National News

5 things for November 17: Al Franken, tax overhaul, Zimbabwe, Russia, elephants

Posted November 14, 2017 6:03 a.m. EST

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1. Al Franken

Al Franken's future in the Senate is in doubt after a radio news anchor said he forcibly kissed and groped her a decade ago during a USO tour overseas. Leeann Tweeden also released a photo of what appears to be Franken grabbing Tweeden's breasts while she's sleeping. Franken apologized, but the reaction has been swift. A Senate ethics investigation has been called for, including by Franken himself, and some Dems say this really could lead to Franken's expulsion from the Senate.

Meantime in Alabama, Democrat Doug Jones has opened an eight-point lead on Republican Roy Moore in a special election for the US Senate, according to a new poll, as Moore faces sexual assault and harassment allegations.

2. Tax overhaul

Maybe President Trump will get his Christmas wish after all. The House passed its tax overhaul bill filled with cuts that could significantly revamp the tax code. The House bill would mean tax cuts on average for all income groups in 2018 -- and most groups in 2027 -- but the biggest benefits go to those at the top. The Senate's tax bill moved out of committee and is expected to be voted on after Thanksgiving. If the Senate bill passes (that's not a sure thing), the differences between the two bills would have to be reconciled. That's quite possible, meaning Congress could send tax legislation to Trump before Christmas.

3. Zimbabwe

Looks like Robert Mugabe is not going out without a fight. The Zimbabwean President, who's been in power since 1980, is said to be resisting efforts to push him out. And he appeared this morning at a university graduation, just two days after he was put under house arrest. Military leaders, who this week carried out what seemed like a coup, now say they're "engaging" with Mugabe.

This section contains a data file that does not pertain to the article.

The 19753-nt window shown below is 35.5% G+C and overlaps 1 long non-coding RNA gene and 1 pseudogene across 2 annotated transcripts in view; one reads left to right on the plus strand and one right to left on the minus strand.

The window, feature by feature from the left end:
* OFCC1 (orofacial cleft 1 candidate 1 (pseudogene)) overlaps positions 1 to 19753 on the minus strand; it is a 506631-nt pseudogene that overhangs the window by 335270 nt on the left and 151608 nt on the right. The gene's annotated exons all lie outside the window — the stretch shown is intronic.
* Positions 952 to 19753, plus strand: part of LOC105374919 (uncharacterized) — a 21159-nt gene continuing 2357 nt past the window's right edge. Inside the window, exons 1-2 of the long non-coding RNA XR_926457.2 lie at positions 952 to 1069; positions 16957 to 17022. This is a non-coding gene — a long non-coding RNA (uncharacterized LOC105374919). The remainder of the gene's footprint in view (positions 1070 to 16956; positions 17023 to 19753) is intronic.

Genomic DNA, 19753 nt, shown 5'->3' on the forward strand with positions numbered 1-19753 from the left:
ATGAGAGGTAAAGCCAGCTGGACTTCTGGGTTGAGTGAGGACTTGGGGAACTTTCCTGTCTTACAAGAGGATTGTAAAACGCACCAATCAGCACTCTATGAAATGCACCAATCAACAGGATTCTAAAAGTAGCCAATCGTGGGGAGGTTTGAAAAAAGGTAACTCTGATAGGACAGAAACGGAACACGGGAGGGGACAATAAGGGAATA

A source from Zimbabwe's opposition party told CNN that plans for a takeover had been in the works for a while and that ousted Vice President Emmerson Mnangagwa was definitely in on it. The plan was put into action after Mugabe appeared to be installing his own wife to replace Mnangagwa.

4. Russia investigation

Senate judiciary Chairman Chuck Grassley and ranking member Dianne Feinstein sent a letter Thursday requesting more information on Jared Kushner related to his security clearance and questions over whether the Trump campaign colluded with Russia in the 2016 election.

The two senators specifically requested "transcripts from other committee interviews, additional documents from previous requests, communications with (former National Security Adviser) Michael Flynn and documents related to his security clearance," according to their statement. They wrote there are missing documents, such as emails to Kushner on WikiLeaks and a "Russian backdoor overture and dinner invite" that Kushner forwarded to another campaign official.

5. Elephant trophies

The Trump administration will soon allow the importation of African elephant trophies, and some folks are ticked off about it. The decision means Americans will be able to hunt elephants in Zambia and Zimbabwe. The Fish and Wildlife service said the move will help the two countries' management plans for the elephants and generate some revenue. But animal rights groups are outraged and note that restrictions against this sort of thing were made in 2014 because of big drops in the African elephant population. 



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